Suppose there is a simple structure $T$ such that it consists of a set of elements $E$ that each have a one-to-one correspondence with a unique element in $S$. Suppose there is a bijective function $F$ that maps from $T$ to $S$. Then $S$ and $T$ equinumerous and contain the same amount of elements.
By definition, a set $A$ cannot be mapped onto another set $B$ with a bijective function unless the cardinality of B is equal or greater than that of A. Therefore, the cardinality of B, assuming bijection with A, is the least possible if cardinality of B is equal to that of A.
Therefore, we are looking for a function to construct the set of $T$, which consists of the same amount of elements of $S$, as well as the bijective function $F$ that connects $T$ to $S$.
Therefore, we are looking for a set constructor, computable function $C(S)$ that will return $(T, F)$.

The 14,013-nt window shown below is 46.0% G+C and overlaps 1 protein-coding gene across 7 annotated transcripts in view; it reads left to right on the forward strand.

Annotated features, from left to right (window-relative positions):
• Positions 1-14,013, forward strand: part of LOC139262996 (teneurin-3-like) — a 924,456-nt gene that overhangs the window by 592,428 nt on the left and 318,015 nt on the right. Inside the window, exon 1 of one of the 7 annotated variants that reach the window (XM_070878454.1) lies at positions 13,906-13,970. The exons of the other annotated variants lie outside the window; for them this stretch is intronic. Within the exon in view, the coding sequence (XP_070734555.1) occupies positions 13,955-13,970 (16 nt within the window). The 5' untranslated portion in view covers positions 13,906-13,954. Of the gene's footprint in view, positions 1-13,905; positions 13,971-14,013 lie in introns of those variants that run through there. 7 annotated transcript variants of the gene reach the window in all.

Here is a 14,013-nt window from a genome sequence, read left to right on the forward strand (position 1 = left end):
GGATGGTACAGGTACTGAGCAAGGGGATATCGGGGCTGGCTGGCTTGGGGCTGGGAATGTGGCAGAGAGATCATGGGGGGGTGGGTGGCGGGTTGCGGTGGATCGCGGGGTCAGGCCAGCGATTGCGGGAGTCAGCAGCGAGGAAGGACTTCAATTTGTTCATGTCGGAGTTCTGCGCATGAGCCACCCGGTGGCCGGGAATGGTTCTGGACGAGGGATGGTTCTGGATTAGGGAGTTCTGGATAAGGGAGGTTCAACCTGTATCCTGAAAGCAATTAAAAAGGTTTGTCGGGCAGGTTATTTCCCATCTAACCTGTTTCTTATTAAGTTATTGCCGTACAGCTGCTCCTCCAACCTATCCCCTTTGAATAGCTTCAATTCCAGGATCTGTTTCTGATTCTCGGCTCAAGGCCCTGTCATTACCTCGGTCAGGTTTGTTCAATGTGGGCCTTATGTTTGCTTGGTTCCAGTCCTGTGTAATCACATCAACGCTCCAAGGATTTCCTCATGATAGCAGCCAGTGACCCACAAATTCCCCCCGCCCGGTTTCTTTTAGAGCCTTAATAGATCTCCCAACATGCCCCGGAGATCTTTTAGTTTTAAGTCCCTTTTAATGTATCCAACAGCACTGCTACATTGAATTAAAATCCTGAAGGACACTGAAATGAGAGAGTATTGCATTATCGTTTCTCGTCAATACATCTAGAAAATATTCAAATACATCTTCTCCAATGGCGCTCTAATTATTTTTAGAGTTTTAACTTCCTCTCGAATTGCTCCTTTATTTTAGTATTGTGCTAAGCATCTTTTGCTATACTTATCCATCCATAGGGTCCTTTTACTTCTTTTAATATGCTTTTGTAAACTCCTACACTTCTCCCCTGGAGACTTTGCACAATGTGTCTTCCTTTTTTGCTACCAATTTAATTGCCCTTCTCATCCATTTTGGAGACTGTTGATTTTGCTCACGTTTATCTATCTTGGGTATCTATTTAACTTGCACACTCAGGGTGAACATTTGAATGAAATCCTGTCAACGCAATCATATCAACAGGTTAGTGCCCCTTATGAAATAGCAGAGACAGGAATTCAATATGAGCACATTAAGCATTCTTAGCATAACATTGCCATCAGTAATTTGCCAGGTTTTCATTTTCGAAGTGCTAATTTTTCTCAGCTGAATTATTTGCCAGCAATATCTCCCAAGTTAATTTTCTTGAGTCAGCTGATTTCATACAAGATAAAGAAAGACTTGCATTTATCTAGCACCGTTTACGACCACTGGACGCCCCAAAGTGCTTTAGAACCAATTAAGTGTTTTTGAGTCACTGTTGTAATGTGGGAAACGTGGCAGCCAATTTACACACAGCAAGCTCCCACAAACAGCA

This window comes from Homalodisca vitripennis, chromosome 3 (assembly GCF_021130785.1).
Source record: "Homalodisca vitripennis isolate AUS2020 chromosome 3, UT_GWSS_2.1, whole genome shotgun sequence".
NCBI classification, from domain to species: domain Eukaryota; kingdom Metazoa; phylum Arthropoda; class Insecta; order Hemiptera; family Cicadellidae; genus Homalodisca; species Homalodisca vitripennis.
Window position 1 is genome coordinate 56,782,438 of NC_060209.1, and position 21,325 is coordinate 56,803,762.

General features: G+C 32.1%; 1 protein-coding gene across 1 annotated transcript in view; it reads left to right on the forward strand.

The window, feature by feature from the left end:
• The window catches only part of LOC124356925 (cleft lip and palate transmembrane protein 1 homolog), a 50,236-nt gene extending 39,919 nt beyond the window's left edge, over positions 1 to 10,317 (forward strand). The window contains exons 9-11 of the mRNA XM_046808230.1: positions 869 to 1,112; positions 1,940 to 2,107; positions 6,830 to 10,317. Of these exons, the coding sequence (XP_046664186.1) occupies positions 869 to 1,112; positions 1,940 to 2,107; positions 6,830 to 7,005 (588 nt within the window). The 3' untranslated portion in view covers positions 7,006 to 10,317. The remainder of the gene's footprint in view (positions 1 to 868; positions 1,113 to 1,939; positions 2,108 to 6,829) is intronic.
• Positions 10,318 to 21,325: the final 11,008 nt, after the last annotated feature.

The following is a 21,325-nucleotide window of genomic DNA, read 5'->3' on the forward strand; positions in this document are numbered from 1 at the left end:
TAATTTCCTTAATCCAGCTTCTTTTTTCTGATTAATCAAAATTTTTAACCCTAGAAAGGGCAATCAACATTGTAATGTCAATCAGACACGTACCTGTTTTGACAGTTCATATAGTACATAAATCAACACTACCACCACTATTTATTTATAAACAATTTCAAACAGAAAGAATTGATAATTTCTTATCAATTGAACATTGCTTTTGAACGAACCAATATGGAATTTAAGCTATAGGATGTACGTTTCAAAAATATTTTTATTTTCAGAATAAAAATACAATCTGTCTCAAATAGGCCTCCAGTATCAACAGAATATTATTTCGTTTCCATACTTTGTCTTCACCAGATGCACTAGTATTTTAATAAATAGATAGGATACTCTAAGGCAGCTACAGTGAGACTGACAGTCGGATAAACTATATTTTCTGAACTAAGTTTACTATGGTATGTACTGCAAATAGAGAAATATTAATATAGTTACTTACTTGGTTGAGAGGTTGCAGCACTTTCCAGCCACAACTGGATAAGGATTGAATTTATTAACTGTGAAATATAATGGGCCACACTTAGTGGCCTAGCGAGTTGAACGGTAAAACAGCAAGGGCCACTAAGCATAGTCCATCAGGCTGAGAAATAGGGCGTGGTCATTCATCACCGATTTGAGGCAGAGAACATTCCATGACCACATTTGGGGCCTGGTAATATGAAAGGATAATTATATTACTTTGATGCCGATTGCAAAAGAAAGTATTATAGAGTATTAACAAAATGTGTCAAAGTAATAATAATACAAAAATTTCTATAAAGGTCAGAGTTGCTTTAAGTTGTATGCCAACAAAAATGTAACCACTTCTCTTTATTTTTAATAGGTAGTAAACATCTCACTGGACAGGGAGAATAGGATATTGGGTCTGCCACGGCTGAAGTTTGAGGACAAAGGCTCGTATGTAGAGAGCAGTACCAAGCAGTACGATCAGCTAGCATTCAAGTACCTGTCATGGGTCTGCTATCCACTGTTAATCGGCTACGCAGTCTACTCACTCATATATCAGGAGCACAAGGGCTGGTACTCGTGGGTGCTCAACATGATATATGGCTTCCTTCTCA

I will propose that we should look for a μ-recursive function that takes a set and can compute the number of elements in that set. It will construct a set $T$ such that it will induct elements of the natural numbers into $T$ until the elements of the input set are exhausted, and it will also construct a closed recursive function $R$ that can iteratively search linearly over the set of $T$, adding a new level of recursion for each iteration of the constructor function $C$, and correctly map an element of $T$ to its corresponding element $S$. At the end of construction, $R$ will be equivalent to $F$.
If we know that $S$ is finite, then even if $C$ is not closed recursive, if its termination requirement depends on the number of elements on its input set and the set is of finite size, then $C$ should terminate and will be computable.
Therefore, there does exist an algorithm that can construct $(T, F)$ for a finite set $S$ of size $2^n$ such that $T$ is the same size of $S$ (the minimum) and has a bijective function $F$ to map $T$ to $S$.